Italy’s capital isn’t just a summer city – winter is actually a brilliant time to visit Rome. In fact, we might even go as far as to say it’s even better. Why? The crowds are fewer, the light is perfect for photographers, and the cosy trattorie are made for holing up in for an entire evening. Need a bit of convincing? Here are our top 10 reasons to visit Rome in the winter (though we reckon number 5 alone will have you sold). Look out for first-hand tips from Davide, our Rome Expert, and Stefano, our Purchasing Manager who was born and raised in the city.
1. It’s fantastic value
Outside of the high season, you can get some amazing deals on Rome city breaks – prices can be almost half what you’d pay in June. Our three-night breaks (including flights) start from less than £200pp; you could also take advantage of the drop in prices by staying at one of the city’s luxury hotels for less. We love the Hotel de Russie and the Baglioni Hotel Regina.
2. The weather’s actually OK
While it’s rare (but not unheard of) to have T-shirt weather in Rome during winter, temperatures are definitely warmer than the UK, and when the sun’s out and the sky is blue it can be glorious. As long as you have a decent coat and a pair of gloves, you’ll be fine to wander around for hours – eating lunch al fresco is still a possibility, too. If it rains, there are plenty of fantastic museums and underground sights to shelter in, and if the temperature drops, there’s always the chance you’ll have a few snowflakes – and a snow-covered Colosseum is a sight most people will never get to see.
“Rome is so full of history – like an open-air museum. In the wintertime, I love to take advantage of the emptier streets and just walk around taking it all in.” Davide
3. The crowds have headed home
“One of my favourite things to do in Rome in the winter is a lovely invigorating walk through the Villa Borghese Park, all the way to the Pincio Terrace, which has majestic views of Rome. You can do it in the summer, of course, but I like it a lot more in winter when it’s nice and quiet.” Stefano
Rome will never be empty by any means, but in the winter you can expect far fewer crowds than any other time of year. Queues for St. Peter’s Basilica, the Colosseum and the Roman Forum will be shorter, and you’ll be more likely to score a table at the best restaurants. Which leads us nicely onto the next point…
4. Traditional restaurants come into their own
Those candlelit, checked-tablecloth, hole-in-the-wall restaurants that Italy does so well are made for chilly winter evenings. Settle down at a teeny table and fuel up on hearty dishes and winter favourites – spaghetti alla carbonara, pasta caccio e pepe (with pecorino cheese and black pepper) and lots of delicious funghi (mushrooms) and tartufi (truffles). Then, of course, you’ve got the wine. Is there anything better than nursing a glass of Italian red on a winter’s evening? We don’t think so.
“For a cosy evening meal, try Osteria Barberini or Osteria Romana in the Barberini area, or Le Mani in Pasta in Trastevere. My top winter dishes are spezzatino (a meat casserole), with a ricotta and sour cherry crostata (pie) for dessert.” Davide
5. You can warm up with a hot chocolate so thick it comes with a spoon
There’s hot chocolate and then there’s Italian hot chocolate, or cioccolata calda to give it its proper name. It’s rich, it’s decadent, and it’s so thick that you’ll get a spoon to help you get through it. If you imagine melting down a giant bar of chocolate, pouring it into a glass and popping a swirl of whipped cream on top, that’s what cioccolata calda is like. Perfect for warming up after a turn around the centro storico (check out our previous post for a list of our favourite cafes in Rome to try cioccolata calda in).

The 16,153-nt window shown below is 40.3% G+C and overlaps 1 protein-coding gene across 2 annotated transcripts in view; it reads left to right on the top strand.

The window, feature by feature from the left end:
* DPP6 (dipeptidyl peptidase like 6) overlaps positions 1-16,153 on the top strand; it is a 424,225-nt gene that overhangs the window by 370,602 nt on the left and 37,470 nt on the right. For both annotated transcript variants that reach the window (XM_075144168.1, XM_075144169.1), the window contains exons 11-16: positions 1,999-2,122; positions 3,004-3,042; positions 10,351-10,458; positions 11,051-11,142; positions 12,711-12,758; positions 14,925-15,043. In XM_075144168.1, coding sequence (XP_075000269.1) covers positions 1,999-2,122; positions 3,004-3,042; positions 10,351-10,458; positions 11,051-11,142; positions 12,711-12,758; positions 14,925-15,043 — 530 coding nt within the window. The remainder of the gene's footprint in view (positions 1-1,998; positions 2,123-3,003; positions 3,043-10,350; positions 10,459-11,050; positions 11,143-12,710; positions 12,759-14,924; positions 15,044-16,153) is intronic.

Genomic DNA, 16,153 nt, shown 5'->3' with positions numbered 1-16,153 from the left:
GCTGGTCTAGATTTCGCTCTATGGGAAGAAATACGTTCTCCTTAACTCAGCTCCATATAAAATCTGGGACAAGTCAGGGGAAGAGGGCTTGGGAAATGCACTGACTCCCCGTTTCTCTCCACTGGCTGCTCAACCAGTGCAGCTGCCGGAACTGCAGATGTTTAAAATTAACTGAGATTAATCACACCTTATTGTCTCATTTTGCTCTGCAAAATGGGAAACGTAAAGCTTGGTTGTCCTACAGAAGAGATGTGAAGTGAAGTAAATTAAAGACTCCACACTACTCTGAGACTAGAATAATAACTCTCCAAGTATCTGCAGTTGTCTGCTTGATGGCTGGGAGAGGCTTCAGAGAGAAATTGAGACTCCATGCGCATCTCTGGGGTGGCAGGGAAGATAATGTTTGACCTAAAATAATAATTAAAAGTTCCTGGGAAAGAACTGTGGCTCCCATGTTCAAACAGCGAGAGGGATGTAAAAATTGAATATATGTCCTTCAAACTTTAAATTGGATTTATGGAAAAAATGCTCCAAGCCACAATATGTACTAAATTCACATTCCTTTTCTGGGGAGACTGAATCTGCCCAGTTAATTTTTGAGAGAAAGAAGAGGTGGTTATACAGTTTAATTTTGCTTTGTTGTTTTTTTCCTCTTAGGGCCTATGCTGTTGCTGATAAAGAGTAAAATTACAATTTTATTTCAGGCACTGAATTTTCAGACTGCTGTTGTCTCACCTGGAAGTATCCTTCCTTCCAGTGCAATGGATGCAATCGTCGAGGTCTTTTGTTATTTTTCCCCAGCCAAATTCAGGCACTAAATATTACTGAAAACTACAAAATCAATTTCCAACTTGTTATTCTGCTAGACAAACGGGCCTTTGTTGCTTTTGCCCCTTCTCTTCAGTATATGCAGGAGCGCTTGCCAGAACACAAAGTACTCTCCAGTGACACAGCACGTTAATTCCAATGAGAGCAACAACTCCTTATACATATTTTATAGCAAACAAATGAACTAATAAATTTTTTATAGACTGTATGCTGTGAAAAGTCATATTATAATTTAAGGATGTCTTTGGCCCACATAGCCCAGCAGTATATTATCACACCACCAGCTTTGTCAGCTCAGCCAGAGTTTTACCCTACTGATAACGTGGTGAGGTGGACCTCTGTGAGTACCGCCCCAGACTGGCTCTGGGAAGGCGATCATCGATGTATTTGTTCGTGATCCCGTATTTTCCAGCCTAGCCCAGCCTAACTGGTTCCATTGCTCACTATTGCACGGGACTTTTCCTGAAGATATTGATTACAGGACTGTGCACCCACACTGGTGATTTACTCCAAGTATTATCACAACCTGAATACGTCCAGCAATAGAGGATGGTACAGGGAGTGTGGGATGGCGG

6. The city really knows how to do the festive season
Rome is magical at Christmas time. From the roasted chestnuts and handmade gifts at its Christmas markets and the nativity scenes at its churches, to the twinkling light displays and giant Christmas trees (three of the best are located next to the Colosseum, outside St. Peter’s Basilica and in front of the Altare della Patria), the Eternal City is a riot of festive sights, sounds and smells.
7. You can see in the New Year with a bang
Watching fireworks explode over Rome’s domes and rooftops is a great way to celebrate the New Year. There are displays all across the city, with the biggest around Piazza del Popolo. Join the crowds at one of the outdoor concerts and street parties around the piazza, along Via dei Fori Imperiali or by the Colosseum, or get up high for an uninterrupted view of the displays (there are some great rooftop bars and restaurants, or you could head to Janiculum Hill).
8. You can catch one of the new season’s operas
The new season at the Teatro dell’Opera kicks off at the end of November with a fresh batch of productions. There’s nothing better than experiencing opera in its homeland, and Rome’s opulent 19th-century opera house makes a stunning setting, whichever story you’re watching.
9. You can soak up the Six Nations atmosphere
Although Rome is home to two Serie A teams, AS Roma and Lazio, it’s not all about the beautiful game here – rugby is massive as well, and during the winter you can catch a Six Nations game if you plan ahead. This year, Italy takes on Wales at the Stadio Olimpico on 5 February and Ireland six days later.
10. Pizza for lunch every day is completely acceptable
Roman summers can be a little too hot and sticky for a cooked lunch – but when it’s cold out and you’re all wrapped up, a warming slice of pizza (‘al taglio’) is just what the doctor ordered. Davide’s favourite? Sausage, mushroom tomato and cheese – delicious!
Raring to book your winter getaway? Take a look at our collection of city breaks to Rome.